As you have probably heard by now, the Democratic Convention managers have officially announced that due to thunderstorm forecasts, tomorrow night’s planned Obama acceptance speech at 75,000-seat Bank of America Stadium will be moved indoors to the Time Warner Cable Arena, the 21,000-seat venue where the rest of the Convention is taking place.

I don’t know if you’ve ever been in an outdoor sports arena when thunderstorms or high winds appeared, but it can be a scary experience. I was once at a Braves game at the old Atlanta-Fulton County Stadium on a hot summer evening when large clouds began collecting and then rotating directly over the field, and without any prompting from the umps, the players stopped and stared, along with all of us in the stands, at the sky, half-expecting a funnel cloud to drop right in. Turned out all we endured was a gully-washing rain, but it was alarming nonetheless.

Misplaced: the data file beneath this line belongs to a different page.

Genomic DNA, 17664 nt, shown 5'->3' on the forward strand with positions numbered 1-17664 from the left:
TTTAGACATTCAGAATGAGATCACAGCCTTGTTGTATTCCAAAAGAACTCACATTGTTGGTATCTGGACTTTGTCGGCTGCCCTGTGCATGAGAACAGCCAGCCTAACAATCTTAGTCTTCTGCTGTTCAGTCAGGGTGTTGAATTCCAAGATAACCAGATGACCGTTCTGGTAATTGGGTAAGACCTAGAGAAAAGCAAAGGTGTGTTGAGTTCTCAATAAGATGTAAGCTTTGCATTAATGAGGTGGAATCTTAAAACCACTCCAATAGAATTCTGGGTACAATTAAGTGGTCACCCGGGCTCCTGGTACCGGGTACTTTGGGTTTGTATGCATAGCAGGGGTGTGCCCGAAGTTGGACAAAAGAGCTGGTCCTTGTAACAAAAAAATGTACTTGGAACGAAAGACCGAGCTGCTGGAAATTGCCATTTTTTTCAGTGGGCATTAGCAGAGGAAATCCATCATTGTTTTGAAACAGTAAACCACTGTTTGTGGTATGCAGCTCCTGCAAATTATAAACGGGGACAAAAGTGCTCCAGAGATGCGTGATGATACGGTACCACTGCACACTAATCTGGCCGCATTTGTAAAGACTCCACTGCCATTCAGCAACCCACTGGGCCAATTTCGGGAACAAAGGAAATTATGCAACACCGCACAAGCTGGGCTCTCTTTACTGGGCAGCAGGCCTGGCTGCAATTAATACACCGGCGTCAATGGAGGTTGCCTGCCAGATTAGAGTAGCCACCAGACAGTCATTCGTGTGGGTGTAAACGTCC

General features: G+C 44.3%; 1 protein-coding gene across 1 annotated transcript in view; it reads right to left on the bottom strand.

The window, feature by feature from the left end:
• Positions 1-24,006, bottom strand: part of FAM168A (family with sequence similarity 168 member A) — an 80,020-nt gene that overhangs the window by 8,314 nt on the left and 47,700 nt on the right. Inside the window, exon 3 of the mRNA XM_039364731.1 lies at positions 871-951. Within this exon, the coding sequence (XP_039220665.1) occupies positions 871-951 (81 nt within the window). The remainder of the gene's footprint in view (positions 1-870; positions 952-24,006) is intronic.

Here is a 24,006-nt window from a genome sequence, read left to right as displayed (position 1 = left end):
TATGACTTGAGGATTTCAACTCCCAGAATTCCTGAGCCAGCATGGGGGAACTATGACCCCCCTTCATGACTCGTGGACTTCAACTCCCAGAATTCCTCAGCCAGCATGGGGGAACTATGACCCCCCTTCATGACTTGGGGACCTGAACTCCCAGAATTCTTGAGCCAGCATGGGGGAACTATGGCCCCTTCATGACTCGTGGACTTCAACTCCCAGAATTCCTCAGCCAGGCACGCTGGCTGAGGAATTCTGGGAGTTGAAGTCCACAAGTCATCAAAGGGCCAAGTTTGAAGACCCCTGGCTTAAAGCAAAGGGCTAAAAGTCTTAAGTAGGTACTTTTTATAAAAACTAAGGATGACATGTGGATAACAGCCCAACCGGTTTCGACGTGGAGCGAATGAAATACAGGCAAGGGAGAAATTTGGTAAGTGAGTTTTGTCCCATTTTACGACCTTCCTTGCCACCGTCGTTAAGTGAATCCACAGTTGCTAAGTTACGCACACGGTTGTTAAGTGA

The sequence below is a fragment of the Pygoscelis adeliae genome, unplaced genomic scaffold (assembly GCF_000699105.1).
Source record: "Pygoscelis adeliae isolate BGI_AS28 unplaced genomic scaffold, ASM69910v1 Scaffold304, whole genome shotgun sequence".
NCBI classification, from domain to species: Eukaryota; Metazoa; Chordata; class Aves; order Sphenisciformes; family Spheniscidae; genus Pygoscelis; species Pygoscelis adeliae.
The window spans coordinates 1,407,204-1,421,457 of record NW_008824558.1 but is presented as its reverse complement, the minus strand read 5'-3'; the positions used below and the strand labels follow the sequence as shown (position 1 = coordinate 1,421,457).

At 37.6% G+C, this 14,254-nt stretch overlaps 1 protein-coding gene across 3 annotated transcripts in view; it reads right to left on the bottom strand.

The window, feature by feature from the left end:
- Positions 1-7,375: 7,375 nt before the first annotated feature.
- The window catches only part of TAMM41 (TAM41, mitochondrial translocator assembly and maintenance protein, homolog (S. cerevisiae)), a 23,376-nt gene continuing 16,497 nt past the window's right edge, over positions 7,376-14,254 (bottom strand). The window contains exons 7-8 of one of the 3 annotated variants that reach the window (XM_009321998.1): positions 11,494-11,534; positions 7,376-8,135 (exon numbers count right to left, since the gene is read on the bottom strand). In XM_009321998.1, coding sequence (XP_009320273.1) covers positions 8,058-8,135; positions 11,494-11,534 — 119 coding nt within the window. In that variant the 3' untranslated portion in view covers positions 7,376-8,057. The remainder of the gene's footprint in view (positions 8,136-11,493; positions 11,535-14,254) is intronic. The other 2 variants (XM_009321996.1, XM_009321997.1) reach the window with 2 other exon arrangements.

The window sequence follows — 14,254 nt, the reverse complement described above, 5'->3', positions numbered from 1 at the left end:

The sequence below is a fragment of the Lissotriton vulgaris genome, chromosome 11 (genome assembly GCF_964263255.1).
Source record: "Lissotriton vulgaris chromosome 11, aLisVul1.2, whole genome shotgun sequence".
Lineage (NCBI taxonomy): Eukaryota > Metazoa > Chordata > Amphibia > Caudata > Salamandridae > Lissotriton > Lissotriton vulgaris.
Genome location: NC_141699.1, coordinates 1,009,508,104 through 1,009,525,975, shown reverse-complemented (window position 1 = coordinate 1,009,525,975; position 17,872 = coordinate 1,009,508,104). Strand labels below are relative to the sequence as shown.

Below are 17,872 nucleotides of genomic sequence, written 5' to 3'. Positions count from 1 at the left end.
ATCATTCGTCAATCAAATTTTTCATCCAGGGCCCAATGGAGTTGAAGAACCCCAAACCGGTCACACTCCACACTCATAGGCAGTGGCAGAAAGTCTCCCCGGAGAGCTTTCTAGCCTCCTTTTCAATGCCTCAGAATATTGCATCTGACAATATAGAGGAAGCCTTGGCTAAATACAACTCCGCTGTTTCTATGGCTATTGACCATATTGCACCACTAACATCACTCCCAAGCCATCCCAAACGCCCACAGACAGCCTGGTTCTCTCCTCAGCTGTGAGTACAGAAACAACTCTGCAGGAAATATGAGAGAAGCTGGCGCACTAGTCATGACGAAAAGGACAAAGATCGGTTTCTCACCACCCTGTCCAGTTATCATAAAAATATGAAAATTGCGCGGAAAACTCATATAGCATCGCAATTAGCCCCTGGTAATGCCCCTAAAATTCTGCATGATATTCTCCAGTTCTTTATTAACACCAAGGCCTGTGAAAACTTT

So when Republicans offer their unsubstantiated claims that the weather is an excuse for cancelling a venue organizers might not have filled, keep in mind what would have happened had Democrats brought 75,000 people (or less, if the weather kept some people home or stuck in traffic) into a violent storm without shelter.

If Denver ’08 was the model for the planned event, disappointed would-be attendees will miss not only the chance for a soaking or worse, but some serious calluses. My hotel was within spitting distance of Invesco Field, but the security scheme required an endless walk to and from the stadium, with queues routed all over downtown Denver, or so it seemed.

For the locals, the Obama campaign is currently planning enough North Carolina rallies down the home stretch to accommodate anyone turned away tomorrow night several times over.

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Ed Kilgore

Ed Kilgore is a political columnist for New York and managing editor at the Democratic Strategist website. He was a contributing writer at the Washington Monthly from January 2012 until November 2015, and was the principal contributor to the Political Animal blog.